INDIANAPOLIS – Chris Ballard leaned offense in April’s NFL Draft.
The Colts’ general manager used five of his nine picks on that side of the ball, including four of his first five choices.
He used his top pick on big-bodied (6-4, 223) USC wide receiver Michael Pittman Jr.
That size – both his frame and his hands – was Colts’ offensive coordinator Nick Sirianni’s first impression of the second round pick as the rookies reported to training camp.
“It’s really comforting to see how strong his hands are and how good his hands are,” Sirianni said on Friday. “He has great hands. The major requirement for that position is being able to catch a football, and Michael sure can do that. He’s a big man.”
Ballard traded up to land Wisconsin running back Jonathan Taylor later in the second round. The second all-time leading rusher in Big Ten history is another player with size.
“I look at him and say, ‘I would hate to have to tackle this guy all game long.’ I don’t get paid to do that, but I can see other people are going to think that way,” joked Sirianni. “A defensive coordinator saying, ‘man, our guys are going to wear down from tackling him because that’s a big man.'”
Playing running back at the pro level may be one of the more difficult positions to learn with all of the responsibilities: rushing the ball, running pass routes and most importantly – pass protecting.
Sirianni knows Taylor has a lot of work ahead of him this month, but says he has the talent and the right people around him to do it.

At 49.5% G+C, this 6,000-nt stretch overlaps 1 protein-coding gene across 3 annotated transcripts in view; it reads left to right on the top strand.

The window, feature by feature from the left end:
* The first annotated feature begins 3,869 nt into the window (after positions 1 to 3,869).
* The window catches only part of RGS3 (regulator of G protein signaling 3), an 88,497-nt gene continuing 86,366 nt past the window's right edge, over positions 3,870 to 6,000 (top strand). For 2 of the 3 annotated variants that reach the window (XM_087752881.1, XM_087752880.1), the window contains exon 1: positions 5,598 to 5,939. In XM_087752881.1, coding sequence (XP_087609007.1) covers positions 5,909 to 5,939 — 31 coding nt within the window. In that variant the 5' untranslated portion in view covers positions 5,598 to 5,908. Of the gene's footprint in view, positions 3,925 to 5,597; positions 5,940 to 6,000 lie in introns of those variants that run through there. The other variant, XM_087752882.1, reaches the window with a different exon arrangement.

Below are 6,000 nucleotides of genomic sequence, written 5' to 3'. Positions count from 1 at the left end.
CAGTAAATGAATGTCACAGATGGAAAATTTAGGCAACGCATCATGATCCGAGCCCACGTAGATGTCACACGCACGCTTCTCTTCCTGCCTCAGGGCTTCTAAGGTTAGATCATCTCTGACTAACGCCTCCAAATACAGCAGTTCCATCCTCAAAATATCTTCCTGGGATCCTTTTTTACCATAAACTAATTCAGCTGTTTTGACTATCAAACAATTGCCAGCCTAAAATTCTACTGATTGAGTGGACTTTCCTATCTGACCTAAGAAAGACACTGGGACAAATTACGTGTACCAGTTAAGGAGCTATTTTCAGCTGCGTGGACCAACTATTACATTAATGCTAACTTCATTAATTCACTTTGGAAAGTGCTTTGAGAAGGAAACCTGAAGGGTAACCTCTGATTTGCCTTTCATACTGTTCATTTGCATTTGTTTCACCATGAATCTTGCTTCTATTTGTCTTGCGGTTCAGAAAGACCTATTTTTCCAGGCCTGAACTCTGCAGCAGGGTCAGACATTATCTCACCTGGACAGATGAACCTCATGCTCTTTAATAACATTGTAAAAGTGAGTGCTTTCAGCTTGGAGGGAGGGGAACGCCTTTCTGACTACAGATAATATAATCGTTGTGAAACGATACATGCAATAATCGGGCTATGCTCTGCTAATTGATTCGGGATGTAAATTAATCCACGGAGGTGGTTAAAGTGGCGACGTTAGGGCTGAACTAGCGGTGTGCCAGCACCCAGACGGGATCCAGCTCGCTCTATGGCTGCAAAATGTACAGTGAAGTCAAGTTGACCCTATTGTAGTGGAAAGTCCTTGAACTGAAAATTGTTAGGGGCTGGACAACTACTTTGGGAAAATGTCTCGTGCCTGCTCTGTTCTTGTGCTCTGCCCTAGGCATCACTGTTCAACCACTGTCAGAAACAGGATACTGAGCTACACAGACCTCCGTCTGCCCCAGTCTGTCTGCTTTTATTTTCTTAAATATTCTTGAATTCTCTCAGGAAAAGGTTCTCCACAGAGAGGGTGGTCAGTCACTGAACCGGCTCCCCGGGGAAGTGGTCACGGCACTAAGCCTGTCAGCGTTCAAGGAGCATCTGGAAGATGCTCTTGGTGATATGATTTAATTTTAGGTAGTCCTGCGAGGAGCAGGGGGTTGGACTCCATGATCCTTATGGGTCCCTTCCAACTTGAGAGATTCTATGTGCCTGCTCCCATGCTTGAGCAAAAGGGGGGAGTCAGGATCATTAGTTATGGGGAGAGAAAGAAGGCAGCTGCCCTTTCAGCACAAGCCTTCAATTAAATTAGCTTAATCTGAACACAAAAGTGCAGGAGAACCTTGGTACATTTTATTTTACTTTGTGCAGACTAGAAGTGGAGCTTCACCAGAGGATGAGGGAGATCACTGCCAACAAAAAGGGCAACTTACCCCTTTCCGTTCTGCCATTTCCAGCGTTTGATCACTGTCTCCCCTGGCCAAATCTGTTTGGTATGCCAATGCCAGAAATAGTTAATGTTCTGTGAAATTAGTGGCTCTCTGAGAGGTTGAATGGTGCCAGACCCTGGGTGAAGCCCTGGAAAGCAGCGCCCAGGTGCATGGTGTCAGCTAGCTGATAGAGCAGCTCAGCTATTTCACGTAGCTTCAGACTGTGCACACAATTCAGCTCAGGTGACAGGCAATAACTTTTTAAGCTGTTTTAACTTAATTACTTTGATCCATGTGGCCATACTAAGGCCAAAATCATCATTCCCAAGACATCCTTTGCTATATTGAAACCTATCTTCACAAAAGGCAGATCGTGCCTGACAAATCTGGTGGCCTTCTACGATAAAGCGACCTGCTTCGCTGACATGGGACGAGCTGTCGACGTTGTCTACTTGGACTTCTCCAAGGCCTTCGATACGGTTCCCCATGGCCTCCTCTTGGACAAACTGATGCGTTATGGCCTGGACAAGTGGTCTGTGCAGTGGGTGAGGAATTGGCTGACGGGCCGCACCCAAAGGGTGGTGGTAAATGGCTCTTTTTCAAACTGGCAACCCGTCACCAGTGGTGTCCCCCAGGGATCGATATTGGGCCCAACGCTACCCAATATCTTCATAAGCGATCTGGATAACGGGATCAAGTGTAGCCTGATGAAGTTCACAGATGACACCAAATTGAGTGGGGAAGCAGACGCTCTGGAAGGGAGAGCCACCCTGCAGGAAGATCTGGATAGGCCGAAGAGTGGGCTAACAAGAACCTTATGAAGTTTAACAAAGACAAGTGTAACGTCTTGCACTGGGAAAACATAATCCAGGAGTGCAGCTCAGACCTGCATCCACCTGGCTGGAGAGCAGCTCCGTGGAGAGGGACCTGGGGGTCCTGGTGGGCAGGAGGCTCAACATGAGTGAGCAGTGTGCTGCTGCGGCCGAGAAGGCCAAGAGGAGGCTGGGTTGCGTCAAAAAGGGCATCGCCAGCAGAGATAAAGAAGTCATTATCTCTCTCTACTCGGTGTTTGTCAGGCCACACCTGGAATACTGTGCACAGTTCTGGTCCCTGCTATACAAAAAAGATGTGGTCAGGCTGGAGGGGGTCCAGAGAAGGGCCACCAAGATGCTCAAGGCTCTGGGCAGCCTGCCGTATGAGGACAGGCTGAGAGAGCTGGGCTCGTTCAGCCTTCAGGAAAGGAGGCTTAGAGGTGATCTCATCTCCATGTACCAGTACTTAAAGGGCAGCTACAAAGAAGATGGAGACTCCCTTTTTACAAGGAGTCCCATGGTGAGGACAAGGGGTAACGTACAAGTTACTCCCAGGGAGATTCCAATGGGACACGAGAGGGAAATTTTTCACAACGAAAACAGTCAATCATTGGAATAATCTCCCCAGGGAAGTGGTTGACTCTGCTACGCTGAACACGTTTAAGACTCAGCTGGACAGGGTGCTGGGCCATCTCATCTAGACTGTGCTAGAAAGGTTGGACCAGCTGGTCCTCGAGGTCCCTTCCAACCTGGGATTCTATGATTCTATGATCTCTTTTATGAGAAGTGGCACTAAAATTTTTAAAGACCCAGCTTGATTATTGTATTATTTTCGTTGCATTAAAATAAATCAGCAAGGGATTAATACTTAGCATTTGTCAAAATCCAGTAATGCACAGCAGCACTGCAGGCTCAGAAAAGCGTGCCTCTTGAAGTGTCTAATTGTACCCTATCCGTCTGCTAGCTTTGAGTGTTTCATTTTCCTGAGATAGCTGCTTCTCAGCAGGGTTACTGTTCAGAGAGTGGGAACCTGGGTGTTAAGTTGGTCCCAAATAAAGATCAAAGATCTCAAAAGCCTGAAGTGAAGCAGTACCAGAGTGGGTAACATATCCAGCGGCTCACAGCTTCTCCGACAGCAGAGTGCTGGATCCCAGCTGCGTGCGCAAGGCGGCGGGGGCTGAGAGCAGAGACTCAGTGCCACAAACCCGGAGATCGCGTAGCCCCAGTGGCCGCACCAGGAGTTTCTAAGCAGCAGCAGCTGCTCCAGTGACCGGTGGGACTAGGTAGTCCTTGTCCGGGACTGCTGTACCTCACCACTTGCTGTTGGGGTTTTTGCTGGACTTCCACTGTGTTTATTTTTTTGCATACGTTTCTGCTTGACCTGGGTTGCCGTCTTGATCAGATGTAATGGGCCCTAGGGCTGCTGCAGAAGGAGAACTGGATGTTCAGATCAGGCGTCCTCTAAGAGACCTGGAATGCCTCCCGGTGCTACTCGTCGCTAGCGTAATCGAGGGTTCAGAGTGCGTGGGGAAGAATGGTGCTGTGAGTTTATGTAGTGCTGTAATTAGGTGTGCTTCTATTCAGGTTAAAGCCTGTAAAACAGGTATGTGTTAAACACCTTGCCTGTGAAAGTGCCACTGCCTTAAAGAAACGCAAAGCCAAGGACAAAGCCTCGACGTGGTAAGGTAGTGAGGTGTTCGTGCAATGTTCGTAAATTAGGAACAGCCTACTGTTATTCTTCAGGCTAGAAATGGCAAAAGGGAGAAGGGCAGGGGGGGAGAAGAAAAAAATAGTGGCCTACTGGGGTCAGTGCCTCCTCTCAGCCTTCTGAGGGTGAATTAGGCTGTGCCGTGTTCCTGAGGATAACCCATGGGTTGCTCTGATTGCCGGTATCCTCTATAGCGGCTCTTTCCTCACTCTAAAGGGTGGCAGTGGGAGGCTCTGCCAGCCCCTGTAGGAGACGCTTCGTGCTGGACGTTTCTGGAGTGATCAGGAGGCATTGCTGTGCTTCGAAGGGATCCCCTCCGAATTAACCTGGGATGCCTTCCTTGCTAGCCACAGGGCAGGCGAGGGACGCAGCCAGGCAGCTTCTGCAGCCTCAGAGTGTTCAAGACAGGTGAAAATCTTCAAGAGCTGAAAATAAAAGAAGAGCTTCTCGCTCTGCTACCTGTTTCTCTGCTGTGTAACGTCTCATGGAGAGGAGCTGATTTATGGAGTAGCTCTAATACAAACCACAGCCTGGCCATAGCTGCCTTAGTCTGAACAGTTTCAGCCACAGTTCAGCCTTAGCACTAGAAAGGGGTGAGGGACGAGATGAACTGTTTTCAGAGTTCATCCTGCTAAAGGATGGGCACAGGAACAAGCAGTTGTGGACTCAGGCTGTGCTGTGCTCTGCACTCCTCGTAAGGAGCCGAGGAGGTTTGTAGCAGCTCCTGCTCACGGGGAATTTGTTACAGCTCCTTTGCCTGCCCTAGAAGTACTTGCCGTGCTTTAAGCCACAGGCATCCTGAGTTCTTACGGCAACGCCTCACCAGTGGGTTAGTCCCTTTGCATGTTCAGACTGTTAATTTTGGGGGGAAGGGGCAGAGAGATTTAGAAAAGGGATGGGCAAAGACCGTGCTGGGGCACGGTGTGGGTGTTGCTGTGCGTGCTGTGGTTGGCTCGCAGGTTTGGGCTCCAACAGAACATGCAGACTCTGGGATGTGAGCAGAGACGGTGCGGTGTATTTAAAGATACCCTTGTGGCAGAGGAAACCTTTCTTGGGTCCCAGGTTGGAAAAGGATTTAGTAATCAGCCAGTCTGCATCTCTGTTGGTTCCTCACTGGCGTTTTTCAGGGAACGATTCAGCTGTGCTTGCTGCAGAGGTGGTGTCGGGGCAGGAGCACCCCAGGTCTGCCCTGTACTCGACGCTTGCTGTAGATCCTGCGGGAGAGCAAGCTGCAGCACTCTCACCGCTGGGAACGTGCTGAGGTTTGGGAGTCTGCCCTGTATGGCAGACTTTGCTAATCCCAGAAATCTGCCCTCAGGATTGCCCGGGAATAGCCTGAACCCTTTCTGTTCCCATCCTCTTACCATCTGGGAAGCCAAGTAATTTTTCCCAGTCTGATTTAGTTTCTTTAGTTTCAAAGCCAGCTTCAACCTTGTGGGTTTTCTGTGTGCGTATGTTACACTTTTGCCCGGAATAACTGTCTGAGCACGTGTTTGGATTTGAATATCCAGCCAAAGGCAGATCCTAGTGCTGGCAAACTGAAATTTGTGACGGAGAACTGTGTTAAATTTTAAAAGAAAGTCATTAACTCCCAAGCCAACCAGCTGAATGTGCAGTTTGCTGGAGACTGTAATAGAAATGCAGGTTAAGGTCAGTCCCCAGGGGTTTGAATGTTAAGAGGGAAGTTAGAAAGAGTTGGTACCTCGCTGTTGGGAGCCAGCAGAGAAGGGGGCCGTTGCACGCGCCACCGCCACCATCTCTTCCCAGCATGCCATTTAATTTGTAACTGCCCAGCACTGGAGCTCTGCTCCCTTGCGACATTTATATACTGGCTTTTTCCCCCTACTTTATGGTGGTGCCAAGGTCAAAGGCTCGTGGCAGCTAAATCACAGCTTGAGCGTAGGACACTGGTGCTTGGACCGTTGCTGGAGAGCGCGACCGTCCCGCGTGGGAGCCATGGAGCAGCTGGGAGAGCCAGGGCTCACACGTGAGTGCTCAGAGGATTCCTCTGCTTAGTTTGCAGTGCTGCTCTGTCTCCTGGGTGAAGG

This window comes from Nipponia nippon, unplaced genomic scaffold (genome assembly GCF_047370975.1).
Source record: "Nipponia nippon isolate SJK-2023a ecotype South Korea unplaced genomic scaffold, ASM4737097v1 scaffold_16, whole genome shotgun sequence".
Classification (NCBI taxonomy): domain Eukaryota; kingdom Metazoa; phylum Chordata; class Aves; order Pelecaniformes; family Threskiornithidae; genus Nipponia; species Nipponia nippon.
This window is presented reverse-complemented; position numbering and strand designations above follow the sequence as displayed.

“Marlon [Mack] is going to help him develop because Marlon is a great person and a great teammate. Nyheim [Hines] is going to help him develop. Jordan [Wilkins] is going to help him develop,” Sirianni said. “Then he has a great running back coach. Coach [Tom] Rathman is the best running back coach in the NFL. There is no doubt in my mind.”
The Colts selected Washington quarterback Jacob Eason with the 122nd overall pick in the fourth round, then in the fifth grabbed offensive lineman Danny Pinter, a local product from Ball State and Adams High School in South Bend.
Pinter will help provide offensive line depth after veteran swingman Joe Haeg left in the offseason for Tampa.
“He loves football,” Sirianni said about Pinter. “He’s smart, he’s tough and he’s going to fit in really well with our offensive line group because those are common characteristics that they all have.”
The Colts took one final offensive piece with their sixth round pick, Washington State wide out Dezmon Patmon.
Training camp has been the first opportunity for Sirianni and head coach to see these rookies face to face and on the field after the offseason program went virtual amid the coronavirus pandemic.
“We’ve spent so much time studying them,” Reich said. “I feel like we have a pretty good idea of what they can do. Is it perfect? No, but I feel real confident comparatively speaking we’re in good shape.”
With no preseason games this year, the first time the rookie class will don the “Horseshoe” will be the season opener September 13 in Jacksonville.